Why, Yes, I Am Picking Up Another Course from Scratch, Now that You Mention It...
Teaching: American Economic History: Economics 113

Bring Back the Punchbowl!

Martin Wolf says that the Federal Reserve must make sure that American households keep spending:

FT.com / Columnists / Martin Wolf - The Federal Reserve must prolong the party: Has the Federal Reserve been a serial bubble-blower? Or has it been responding to exceptional macroeconomic conditions? Not surprisingly, the implication of Ben Bernanke’s celebrated speech on the global “savings glut” implies the second view. Yet his self-exculpatory perspective is far from universally shared. So who is right? My answer is both. The Fed can indeed be accused of being a serial bubble-blower. But this is... because it has been managed by competent people responding to exceptional circumstances....

[There] is an excess of savings over investment (or income over spending) in much of the world, largely offset by an excess of investment over savings (or spending over income) in a limited number of countries among which the US is predominant.... The US has been the world’s spender and borrower of last resort.... [E]xcess savings elsewhere have been “crowding in” US spending. How has this worked?... [F]oreign governments did supply as much as 48 per cent of the net financing of the US current account deficit. This should be viewed as “vendor finance”, intended to provide the US with money needed to buy the exports.... If foreigners are net providers of funds, some groups in the US must be net users: they must be spending more than their incomes.... The US government moved massively from financial surplus into deficit.... Household spending grew considerably faster than incomes from the early 1990s to 2006. By then they ran an aggregate financial deficit of close to 4 per cent of GDP. Nothing comparable had happened since the second world war, if ever....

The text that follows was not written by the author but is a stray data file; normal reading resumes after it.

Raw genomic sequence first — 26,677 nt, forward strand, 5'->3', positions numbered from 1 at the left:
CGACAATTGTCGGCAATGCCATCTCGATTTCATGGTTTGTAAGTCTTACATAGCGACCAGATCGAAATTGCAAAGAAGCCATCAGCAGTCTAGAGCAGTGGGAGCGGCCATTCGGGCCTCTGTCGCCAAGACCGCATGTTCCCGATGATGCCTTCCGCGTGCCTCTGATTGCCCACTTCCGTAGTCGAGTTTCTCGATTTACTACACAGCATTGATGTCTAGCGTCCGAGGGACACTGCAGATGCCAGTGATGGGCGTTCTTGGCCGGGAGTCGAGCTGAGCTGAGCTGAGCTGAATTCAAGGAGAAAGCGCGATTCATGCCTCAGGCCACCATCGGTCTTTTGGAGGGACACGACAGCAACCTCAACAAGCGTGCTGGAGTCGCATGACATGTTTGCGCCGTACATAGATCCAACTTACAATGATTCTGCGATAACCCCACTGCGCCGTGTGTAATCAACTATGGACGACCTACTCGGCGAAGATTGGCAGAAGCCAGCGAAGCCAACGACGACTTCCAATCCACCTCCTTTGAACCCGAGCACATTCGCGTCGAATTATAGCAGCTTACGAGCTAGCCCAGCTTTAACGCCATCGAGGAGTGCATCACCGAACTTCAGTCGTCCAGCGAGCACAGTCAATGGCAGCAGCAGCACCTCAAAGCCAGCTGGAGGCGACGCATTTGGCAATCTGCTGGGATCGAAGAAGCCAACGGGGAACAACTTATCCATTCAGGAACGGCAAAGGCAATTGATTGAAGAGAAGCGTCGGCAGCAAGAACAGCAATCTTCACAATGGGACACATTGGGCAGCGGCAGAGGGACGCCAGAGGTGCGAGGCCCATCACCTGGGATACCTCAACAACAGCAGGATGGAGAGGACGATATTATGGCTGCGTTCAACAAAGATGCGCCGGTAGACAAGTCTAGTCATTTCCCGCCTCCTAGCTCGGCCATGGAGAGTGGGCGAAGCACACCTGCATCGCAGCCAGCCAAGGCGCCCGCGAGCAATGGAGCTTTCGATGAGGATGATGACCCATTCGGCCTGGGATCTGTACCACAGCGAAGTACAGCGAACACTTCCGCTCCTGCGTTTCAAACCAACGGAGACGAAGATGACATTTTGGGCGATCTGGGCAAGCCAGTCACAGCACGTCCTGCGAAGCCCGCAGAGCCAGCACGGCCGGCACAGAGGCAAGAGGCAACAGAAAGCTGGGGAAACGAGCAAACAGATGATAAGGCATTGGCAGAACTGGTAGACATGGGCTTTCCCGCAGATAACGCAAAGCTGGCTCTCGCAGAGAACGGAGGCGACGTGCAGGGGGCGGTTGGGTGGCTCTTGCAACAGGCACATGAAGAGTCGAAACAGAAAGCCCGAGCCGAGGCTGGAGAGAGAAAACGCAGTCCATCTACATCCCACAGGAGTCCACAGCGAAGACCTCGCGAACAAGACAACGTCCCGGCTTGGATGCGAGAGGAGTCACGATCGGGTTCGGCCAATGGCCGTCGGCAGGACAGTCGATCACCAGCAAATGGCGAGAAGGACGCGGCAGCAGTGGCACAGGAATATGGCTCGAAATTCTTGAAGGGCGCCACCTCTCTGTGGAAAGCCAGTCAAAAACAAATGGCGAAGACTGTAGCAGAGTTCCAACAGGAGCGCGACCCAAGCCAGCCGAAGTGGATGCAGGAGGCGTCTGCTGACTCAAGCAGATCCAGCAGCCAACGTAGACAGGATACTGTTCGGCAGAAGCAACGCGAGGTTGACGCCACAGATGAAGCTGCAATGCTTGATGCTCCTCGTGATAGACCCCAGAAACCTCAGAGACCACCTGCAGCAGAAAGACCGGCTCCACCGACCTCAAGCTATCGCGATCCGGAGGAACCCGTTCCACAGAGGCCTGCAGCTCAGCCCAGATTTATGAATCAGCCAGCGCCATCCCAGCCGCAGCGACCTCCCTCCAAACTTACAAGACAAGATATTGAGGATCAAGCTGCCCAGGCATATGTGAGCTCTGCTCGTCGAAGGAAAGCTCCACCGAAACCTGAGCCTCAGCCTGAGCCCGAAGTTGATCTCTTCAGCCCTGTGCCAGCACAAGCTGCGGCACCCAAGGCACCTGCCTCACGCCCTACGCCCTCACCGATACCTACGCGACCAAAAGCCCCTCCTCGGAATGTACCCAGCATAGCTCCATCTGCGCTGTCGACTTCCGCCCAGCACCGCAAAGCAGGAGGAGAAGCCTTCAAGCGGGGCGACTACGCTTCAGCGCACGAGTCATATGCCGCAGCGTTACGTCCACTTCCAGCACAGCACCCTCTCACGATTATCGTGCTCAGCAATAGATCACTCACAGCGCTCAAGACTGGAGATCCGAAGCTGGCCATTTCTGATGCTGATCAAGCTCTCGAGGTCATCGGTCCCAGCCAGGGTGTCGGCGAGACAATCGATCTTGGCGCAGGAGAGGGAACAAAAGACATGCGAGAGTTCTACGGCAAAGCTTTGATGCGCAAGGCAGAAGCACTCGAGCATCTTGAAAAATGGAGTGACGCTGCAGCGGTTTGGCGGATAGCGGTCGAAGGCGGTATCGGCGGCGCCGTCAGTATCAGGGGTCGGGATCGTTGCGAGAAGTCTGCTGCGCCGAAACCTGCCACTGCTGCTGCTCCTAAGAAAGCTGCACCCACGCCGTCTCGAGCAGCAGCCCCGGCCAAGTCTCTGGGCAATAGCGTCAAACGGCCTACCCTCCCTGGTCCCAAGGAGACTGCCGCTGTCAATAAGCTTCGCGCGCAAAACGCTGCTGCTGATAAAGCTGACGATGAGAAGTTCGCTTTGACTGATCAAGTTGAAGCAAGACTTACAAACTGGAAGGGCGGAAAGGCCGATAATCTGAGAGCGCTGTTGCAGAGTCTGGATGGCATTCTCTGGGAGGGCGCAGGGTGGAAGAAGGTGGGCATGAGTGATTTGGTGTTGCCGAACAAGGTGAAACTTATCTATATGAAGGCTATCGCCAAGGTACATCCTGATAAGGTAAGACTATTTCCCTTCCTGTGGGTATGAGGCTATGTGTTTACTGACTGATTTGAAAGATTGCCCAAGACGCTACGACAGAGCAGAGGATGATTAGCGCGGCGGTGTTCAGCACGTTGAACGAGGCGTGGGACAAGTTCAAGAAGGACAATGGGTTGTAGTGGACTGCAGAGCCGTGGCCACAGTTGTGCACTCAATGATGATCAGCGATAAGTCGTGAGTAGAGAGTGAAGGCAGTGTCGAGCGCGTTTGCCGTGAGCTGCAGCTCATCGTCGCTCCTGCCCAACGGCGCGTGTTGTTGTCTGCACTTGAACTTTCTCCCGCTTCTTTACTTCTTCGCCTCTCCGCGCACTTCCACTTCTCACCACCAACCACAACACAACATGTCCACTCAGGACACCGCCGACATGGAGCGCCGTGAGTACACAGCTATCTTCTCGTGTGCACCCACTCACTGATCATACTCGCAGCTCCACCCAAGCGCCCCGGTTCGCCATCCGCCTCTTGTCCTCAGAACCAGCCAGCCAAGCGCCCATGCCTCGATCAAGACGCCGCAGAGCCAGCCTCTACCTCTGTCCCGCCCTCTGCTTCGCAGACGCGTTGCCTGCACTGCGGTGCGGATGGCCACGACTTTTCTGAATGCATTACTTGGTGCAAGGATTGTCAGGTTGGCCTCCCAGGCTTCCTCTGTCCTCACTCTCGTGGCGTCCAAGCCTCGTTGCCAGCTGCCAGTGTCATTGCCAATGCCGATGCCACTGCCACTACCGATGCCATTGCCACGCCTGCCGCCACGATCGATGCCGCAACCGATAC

[T]he Fed has, willy nilly, pursued a monetary policy capable of inducing a huge and unprecedented financial deficit among US households... through... asset-backed borrowing and lending.... Nothing that has happened has been a product of Fed folly alone.... US households must spend more than their incomes. If they fail to do so, the economy will plunge into recession unless something else changes elsewhere.

This is why the Fed is sure to cut interest rates if today’s crisis seems likely to reduce the supply of credit (as surely it will).... Today’s credit crisis, then, is far more than a symptom of a defective financial system. It is also a symptom of an unbalanced global economy. The world economy may no longer be able to depend on the willingness of US households to spend more than they earn. Who will take their place?

I share Martin Wolf's belief that if housing prices start to collapse and thus credit and spending fall, the Fed will rapidly respond by lowering interest rates. It will do that as long as there is a sweet spot where it can do so without igniting inflation. But what will happen if it then turns out that inflation is ignited, and there is no sweet spot?